Students participate in mine fire simulation

MORGANTOWN — It’s dark, smoke is surrounding you and it’s becoming hard to breathe. This scenario is one that can occur when a fire in a mine ignites.
With harmful chemicals being emitted and endless clouds of smoke diminishing depth perception, it can be scary. But Joshua Caldwell has been teaching the fundamentals of these types of situations for 10 years.
WVU’s Statler College is hosting Females in the Field this week, with Engineering Challenge Camps. The WVU Academy for Mine Training and Energy Technologies hosted almost 30 high school girls for the mine simulation activity. The campers learned where to use fire extinguishers in real-life situations, as well as simulations on how to put out a mine fire, along with fire safety and properly putting on equipment in emergency situations.
Caldwell, manager of the WVU Academy for Mine Training and Energy Technologies, said the program for the youth is the first year for their hands-on experience they had Monday afternoon.
“The basics that I wanted to teach the girls was just to give them an idea of what emergency preparedness training for miners is,” Caldwell said. “I think based on us having this tour here, being open to expose them to the positive aspects of mining — we want to show that we have fun, but we do abide by basic tenements and we stress that.”
Caldwell said the most important part of the training was having the girls participate by handling equipment and also learning the basics of how to use a fire extinguisher and other fire safety within the mines.

“I think the hands-on that they got to experience with some of the aspects that we teach — we just wanted to sort of give a broad spectrum of those things that we do,” Caldwell said. “It’s fun whenever you can try it; it’s better than hearing somebody talk about it.”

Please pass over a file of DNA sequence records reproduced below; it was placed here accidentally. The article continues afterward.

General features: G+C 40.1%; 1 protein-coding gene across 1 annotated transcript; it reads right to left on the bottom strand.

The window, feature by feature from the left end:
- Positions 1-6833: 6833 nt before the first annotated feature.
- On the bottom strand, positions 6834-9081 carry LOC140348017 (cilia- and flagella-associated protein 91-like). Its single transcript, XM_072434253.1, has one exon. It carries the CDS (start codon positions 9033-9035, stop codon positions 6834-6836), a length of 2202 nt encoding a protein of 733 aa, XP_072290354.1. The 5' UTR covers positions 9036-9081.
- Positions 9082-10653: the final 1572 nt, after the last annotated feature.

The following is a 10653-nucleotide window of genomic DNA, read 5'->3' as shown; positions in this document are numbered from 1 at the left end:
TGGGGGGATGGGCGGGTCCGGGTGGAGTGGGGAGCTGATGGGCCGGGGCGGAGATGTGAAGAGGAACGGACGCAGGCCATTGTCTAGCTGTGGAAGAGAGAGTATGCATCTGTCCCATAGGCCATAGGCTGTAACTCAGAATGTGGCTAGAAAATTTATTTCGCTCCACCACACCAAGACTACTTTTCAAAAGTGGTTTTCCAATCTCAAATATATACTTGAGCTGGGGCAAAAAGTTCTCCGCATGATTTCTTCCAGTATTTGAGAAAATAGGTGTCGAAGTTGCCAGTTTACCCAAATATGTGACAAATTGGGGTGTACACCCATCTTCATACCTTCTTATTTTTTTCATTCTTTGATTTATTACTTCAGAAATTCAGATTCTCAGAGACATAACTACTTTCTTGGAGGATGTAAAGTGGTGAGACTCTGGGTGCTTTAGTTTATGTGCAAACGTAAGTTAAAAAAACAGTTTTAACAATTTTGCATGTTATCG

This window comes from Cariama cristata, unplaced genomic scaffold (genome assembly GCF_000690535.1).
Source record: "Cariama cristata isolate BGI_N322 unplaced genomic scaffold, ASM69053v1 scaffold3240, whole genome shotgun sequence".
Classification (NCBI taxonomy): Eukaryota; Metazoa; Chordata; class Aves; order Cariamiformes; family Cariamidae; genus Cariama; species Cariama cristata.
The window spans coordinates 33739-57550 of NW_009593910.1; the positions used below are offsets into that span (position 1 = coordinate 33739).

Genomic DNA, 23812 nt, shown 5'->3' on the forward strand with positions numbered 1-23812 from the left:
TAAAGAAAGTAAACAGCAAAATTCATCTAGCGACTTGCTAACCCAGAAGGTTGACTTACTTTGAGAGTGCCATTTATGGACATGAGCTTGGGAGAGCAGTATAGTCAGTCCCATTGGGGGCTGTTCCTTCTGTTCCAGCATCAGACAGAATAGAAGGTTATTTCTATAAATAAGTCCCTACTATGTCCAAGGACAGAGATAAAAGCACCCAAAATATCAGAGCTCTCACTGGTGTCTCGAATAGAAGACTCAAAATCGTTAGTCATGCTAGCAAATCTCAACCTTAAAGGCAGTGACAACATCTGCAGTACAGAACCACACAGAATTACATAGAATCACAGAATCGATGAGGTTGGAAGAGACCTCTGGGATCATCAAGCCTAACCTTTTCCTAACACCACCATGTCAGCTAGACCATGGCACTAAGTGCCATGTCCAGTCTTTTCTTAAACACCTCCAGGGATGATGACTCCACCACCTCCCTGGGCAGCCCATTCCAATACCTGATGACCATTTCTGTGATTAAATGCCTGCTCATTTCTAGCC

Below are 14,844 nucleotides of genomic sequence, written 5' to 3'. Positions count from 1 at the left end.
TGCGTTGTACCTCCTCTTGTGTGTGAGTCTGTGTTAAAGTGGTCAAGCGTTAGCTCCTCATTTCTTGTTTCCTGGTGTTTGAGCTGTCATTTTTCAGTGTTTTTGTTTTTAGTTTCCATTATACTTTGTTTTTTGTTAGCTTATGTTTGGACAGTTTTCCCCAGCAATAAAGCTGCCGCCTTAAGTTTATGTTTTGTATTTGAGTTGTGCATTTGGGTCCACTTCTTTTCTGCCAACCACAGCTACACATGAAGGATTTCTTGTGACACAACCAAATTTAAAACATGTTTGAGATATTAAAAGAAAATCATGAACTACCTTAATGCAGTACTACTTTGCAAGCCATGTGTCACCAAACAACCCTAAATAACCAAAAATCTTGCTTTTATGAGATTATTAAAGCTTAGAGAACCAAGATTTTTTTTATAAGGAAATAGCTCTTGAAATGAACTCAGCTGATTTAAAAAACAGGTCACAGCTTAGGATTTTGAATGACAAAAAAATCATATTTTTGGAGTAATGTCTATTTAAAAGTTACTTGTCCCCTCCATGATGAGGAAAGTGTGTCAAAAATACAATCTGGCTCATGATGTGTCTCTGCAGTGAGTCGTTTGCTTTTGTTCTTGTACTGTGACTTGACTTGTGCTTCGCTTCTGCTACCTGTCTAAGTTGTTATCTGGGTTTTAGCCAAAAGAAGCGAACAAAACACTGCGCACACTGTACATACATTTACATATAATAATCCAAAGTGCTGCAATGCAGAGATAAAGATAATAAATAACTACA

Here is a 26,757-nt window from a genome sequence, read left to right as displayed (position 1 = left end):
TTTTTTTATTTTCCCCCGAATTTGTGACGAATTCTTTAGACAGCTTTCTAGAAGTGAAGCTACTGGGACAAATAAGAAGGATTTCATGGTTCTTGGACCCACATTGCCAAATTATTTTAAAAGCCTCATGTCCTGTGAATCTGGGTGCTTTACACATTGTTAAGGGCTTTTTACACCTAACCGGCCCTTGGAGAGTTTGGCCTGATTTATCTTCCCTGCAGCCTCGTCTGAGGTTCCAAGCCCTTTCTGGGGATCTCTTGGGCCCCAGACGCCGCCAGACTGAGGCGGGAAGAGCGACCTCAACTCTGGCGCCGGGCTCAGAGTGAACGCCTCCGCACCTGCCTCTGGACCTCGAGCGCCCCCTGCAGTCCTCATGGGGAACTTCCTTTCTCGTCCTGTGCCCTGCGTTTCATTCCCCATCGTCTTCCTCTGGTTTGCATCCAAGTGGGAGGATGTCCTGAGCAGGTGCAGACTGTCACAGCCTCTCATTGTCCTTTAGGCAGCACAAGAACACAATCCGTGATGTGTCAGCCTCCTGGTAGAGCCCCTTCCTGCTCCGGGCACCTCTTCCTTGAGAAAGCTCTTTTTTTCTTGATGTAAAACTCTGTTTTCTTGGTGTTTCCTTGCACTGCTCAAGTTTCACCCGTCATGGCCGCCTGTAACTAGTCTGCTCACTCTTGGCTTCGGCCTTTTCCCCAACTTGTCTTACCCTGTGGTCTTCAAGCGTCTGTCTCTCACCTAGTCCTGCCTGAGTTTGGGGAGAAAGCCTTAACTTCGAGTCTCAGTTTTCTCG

Joshua Brady, associate director for Statler College of Engineering and Mineral Resources Mining and Industrial Extension, said that Caldwell is the “coolest trainer on the planet,” and as for the simulations with the high school group of girls, it was different than their normal training but enjoyable.
“It’s fun for us. It’s a change in pace from what we normally do,” Brady said. “We’re working with professional employees most of the time, so we get a chance to work with the community a little bit and shed a positive light toward an industry that doesn’t get it is a lot of fun.”
Brady said that the training atmosphere covers every procedure, from learning the equipment to hosing down fires, and it ensures that each person learns the life skills on how to prepare for a possible life or death situation.
“We take nothing for granted, and in a hands-on teaching atmosphere where you’re trying to teach someone life skills, you’re going to cover everything as if they know nothing,” Brady said.
The majority of the institution’s training covers protecting one’s own life as well as others and catering to over 4,000 people from places like Alaska and all the way to Australia. Brady said the simulations that the girl’s participated in that afternoon were not much different from the ones taught in a professional setting.
For Brady, his objective for the institution is to cater proper training to the customers and helping them learn the skills they need for their job field.
“My drive and goal is to keep us in operation, customers happy and to deliver training that is relevant,” Brady said. “Our goal is to stay fresh and to deliver what our customers are looking for and to do it in a manner better than everybody else.”
During the presentation prior the hands-on activity, Caldwell said he grew up in a “coal family,” being a fifth-generation coal miner. When it comes to teaching youth and acting in a professional setting, he takes each aspect as serious and prideful.
“Training has come a long way, and I can offer something that’s a lot better than what my father had,” Caldwell said. “I’m a fifth generation coal miner and I take pride in that — and I just feel responsible to do the best that I can for everybody that comes through here.”
Mastering the basics in any job field is most important, according to Caldwell, and he explained why, with the phrase “you cut it, you bolt it, you dust it.”
“Fundamental skills are the building blocks to more complex things,” Caldwell said. “If you do not abide by the basics, then you fail at some point, and generally it’s not far beyond that point that you fail. There are some basic skills that could cost you your life — just in anything in my experience in life that I’ve ever done is the basic skills you can always fall back on them and reboot and reset … they’re there for a reason.”